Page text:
What makes concrete a good construction material?
- Strong in compression so can sustain large loads, but weak in tension, so steel reinforcement is often used to provide tensile resistance
- Extremely flexible - can be poured into many forms and sizes (in situ on site in its wet form or pre-cast in a factory and delivered to site as a complete component)
- Good fire resistant properties
- Durable if constructed correctly and maintained well
How is concrete made?
- Fine aggregate
- Coarse aggregate
What is the purpose of the cement in a concrete mix?
Acts as the binder of the concrete mix
How must cement be stored?
Must be kept air-tight and dry
What is the purpose of the aggregate in a concrete mix?
Forms the bulk of the mixture
Why should aggregate in a concrete mix be graded?
To ensure a reasonable balance of small and large particles so voids in the mix are minimised
What is the difference between fine and coarse aggregate in a concrete mix?
- Fine aggregate is generally that which can pass through a 5mm sieve (e.g. sand)
- Coarse aggregate has particles ranging from 5-40mm (e.g. stone or chippings)
What is the purpose of the water in a concrete mix?
Added to start the chemical reaction (hydration) with cement and to give the mix workability
How much water should be added to a concrete mix?
Water/cement ratio is usually about 0.4 to 0.5
Why is the amount of water added to a concrete mix critical?
- If too much is added, the excess will evaporate and leave tiny voids in the concrete, which seriously reduces its strength
- If too little is added, sufficient hydration will not take place, making the concrete difficult to place and compact
What sort of quality should water in a concrete mix be?
Must be of a quality fit for drinking
How is a concrete mix expressed in terms of its component parts?
Expressed as a ratio (e.g. 1:3:6 / 20mm):
- 1 part cement
- 3 parts fine aggregate
- 6 parts coarse aggregate
- 20mm max. size of coarse aggregate
What does C40 mean in relation to concrete and what does the 40 relate to specifically?
Grade mixes are given depending on the concrete's components, quality and manufacturing control (e.g. C40, with the number relating to its minimum strength - i.e. 40 N/mm²)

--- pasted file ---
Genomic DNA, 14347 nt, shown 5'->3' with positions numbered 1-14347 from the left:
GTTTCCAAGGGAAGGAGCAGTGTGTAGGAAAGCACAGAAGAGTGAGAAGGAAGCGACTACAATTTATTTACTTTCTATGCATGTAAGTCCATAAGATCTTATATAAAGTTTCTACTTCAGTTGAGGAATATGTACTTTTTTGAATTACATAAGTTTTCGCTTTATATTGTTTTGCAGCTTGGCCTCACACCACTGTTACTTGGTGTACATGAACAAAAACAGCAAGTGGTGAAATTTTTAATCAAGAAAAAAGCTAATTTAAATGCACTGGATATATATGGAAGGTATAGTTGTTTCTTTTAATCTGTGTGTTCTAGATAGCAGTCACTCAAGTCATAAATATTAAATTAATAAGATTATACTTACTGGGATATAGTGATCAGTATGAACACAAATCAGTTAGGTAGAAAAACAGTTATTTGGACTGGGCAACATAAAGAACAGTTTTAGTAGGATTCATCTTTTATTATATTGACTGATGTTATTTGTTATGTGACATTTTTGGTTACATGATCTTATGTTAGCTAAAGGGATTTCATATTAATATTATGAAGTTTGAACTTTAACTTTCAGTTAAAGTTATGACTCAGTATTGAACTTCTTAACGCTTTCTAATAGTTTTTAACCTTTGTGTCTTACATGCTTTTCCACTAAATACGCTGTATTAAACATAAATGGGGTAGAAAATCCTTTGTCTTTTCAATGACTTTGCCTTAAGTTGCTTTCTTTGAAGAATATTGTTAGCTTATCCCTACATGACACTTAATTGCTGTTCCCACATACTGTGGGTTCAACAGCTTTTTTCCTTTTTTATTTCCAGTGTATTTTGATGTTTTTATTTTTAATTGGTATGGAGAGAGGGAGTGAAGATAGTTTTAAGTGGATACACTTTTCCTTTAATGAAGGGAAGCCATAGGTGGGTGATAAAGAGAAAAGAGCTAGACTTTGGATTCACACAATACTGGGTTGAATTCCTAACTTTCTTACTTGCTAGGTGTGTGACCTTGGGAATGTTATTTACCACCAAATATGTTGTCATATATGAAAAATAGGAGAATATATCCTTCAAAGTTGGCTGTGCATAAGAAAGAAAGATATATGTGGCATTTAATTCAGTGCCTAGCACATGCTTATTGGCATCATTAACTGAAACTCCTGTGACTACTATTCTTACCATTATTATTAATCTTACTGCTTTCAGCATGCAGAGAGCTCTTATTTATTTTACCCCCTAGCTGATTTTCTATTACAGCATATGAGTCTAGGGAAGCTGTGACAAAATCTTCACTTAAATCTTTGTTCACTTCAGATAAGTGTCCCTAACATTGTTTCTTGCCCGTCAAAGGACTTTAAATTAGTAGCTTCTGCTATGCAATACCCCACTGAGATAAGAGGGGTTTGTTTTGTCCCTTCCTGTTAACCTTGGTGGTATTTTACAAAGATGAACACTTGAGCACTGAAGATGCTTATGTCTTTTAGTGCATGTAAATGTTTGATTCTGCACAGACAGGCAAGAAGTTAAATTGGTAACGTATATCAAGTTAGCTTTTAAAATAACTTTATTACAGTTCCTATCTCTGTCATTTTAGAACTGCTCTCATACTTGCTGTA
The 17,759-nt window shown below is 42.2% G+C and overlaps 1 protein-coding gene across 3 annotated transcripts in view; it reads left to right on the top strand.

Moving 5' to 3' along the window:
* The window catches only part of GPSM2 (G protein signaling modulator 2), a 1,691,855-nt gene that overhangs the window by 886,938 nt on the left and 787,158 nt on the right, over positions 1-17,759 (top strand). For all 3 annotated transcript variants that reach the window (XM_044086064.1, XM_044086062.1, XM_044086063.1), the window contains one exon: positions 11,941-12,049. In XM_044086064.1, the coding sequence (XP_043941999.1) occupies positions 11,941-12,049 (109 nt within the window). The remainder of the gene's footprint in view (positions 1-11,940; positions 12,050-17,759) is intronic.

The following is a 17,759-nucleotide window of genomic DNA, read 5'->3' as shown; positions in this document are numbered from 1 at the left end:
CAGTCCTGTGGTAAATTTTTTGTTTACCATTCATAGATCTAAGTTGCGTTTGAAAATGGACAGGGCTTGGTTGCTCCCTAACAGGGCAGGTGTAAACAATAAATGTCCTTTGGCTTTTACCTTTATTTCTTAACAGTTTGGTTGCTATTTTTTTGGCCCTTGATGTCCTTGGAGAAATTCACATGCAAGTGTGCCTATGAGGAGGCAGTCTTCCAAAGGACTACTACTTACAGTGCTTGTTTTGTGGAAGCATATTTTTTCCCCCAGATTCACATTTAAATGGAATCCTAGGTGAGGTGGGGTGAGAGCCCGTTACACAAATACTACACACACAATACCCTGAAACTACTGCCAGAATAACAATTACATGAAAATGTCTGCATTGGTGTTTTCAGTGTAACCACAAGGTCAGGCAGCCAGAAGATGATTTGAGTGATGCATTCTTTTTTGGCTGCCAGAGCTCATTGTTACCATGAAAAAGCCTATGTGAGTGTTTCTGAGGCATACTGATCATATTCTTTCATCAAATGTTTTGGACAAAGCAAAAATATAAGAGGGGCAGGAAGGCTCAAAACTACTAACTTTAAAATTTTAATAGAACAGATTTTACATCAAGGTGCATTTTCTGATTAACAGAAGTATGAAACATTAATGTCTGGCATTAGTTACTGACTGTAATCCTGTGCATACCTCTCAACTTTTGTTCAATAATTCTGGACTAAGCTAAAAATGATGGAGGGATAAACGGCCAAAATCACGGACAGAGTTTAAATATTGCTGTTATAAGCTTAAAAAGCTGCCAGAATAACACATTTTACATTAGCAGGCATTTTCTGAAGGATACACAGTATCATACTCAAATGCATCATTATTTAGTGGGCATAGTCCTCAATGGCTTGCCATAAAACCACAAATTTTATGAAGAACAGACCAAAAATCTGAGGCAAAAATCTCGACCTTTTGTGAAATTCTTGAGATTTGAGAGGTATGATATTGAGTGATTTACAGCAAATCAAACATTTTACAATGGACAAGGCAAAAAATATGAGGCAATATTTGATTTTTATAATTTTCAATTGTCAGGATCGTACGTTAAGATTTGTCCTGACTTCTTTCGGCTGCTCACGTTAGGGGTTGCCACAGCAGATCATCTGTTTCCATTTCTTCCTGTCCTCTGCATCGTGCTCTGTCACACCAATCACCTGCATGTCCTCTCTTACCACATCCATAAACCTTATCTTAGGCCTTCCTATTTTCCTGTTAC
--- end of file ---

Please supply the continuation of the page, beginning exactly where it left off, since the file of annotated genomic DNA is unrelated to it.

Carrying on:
What guidance is available for specifying concrete?
BS 8500:2015 'Method of specifying and guidance for the specifier'
What is the minimum depth of cover for reinforcement in concrete?
BS EN 1992 - usually between 25-50mm but depends on a number of factors including diameter of the steel, concrete strength class, environmental conditions, use of additional protection and an allowance for deviation on site
What is concrete curing?
The process in which concrete is protected from loss of moisture and kept within a reasonable temperature range in order to increase its strength and decrease its permeability
What is 'slip forming' and when is it used?
- Method in which concrete is poured into a continuously moving form enabling a non-interrupted (i.e. no joints) structure to be formed
- Used for tall structures (e.g. towers, bridges etc.) as well as horizontal structures (e.g. roads)
Where would you expect to find the main reinforcement in the following structural concrete components and why: beam, column, staircase, suspended slab, cantilevered slab?
How do fire regulations affect the structure and finishes of a building?
How are steel framed buildings fire-proofed?
- Intumescent coatings - paint like material that expands at high temperatures to form a protective layer around the steel
- Sprayed coatings - cementitious based material that forms a protective layer around the steel
- Encasement - fire-rated boards can be used to encase the steel, offering protection against fire as a dry trade alternative
- Flexible blanket systems - fire protection material that can easily encase steel of a complex shape where application must be completed as a dry trade
- Concrete encasement - used commonly until the late 1970s when boards and coatings were introduced
Explain how suspended ceiling systems work.
How are suspended ceiling voids compartmentalised for fire protection?
How can buildings be protected against flooding?
What is a concrete slump test?